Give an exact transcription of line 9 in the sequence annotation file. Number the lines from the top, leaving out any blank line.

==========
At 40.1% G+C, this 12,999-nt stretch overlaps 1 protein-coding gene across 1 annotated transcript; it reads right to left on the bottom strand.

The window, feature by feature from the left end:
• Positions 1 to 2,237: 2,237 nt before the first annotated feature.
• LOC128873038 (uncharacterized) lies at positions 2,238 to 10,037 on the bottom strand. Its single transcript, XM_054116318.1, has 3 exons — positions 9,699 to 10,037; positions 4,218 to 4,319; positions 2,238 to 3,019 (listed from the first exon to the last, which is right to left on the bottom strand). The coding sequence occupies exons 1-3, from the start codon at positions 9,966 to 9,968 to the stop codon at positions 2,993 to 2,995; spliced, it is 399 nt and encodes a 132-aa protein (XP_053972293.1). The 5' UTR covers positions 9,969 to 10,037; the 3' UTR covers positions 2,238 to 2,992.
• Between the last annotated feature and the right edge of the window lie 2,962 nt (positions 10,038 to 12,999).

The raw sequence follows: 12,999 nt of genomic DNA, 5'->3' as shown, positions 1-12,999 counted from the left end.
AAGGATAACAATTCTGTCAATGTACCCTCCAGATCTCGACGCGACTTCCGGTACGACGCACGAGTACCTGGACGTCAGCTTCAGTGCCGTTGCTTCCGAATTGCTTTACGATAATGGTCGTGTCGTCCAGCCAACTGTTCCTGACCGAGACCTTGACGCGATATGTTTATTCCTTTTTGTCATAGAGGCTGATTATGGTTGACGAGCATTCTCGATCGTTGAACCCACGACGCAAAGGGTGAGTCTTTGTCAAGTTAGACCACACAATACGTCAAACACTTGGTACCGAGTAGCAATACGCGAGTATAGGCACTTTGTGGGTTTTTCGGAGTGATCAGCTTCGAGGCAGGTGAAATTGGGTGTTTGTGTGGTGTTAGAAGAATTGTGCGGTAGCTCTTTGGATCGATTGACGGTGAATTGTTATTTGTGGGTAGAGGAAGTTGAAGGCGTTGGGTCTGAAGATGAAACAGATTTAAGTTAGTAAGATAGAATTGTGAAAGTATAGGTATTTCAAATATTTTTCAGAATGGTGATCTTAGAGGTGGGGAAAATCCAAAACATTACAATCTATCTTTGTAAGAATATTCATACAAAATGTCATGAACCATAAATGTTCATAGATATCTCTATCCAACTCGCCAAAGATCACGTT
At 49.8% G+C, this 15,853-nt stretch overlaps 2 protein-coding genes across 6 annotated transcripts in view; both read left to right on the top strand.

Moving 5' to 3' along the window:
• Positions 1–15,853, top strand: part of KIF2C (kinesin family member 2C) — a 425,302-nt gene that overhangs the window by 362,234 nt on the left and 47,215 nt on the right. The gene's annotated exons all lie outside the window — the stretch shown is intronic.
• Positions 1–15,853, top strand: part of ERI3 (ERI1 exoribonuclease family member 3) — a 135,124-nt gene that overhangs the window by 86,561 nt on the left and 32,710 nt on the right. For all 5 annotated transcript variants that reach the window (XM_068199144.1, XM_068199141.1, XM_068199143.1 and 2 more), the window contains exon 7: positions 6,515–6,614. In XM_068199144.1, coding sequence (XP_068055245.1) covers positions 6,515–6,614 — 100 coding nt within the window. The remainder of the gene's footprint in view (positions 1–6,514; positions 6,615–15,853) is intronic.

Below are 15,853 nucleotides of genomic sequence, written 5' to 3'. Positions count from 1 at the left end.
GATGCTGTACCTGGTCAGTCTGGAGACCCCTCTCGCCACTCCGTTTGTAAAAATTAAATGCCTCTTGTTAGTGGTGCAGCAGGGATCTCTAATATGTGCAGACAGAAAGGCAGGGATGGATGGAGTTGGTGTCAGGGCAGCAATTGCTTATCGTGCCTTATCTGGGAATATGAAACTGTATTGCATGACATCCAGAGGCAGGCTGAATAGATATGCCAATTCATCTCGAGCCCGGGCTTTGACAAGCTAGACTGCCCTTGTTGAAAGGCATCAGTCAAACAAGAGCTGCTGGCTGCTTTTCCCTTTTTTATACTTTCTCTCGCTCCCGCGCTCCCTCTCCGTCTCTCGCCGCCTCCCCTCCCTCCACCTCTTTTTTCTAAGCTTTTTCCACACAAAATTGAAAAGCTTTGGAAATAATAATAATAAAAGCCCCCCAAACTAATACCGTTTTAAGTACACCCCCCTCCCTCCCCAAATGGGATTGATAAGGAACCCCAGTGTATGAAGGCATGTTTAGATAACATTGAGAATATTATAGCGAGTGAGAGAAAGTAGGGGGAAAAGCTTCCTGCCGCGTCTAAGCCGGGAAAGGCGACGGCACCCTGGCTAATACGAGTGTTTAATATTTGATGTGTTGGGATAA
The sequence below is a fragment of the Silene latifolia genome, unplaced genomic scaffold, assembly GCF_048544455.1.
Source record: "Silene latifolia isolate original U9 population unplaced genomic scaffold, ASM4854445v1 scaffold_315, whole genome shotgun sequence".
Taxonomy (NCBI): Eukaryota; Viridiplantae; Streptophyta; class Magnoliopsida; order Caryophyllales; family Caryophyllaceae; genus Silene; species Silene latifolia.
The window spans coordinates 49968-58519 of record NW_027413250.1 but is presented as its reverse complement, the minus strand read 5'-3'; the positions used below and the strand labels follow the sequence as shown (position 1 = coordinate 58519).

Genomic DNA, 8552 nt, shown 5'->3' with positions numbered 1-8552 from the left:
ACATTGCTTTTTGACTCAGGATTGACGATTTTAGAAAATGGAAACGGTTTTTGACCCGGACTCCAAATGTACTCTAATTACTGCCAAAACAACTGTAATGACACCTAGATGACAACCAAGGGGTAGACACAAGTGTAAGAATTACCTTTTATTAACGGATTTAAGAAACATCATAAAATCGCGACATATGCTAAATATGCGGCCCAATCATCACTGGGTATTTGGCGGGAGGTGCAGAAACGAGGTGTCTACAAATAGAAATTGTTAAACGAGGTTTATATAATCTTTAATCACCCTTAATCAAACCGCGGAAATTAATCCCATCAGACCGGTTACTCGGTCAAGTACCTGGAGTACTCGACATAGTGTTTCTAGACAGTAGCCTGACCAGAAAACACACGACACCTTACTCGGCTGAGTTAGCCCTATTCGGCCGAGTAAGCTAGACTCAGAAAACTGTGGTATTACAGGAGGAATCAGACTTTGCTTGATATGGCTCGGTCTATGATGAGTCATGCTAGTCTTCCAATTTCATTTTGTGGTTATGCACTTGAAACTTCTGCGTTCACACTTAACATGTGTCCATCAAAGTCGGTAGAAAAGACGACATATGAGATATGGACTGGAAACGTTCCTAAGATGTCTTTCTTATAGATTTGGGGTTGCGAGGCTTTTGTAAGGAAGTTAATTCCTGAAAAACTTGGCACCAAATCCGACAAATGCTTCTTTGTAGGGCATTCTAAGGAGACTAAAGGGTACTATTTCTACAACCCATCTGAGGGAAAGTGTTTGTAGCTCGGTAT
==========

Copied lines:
Moving 5' to 3' along the window: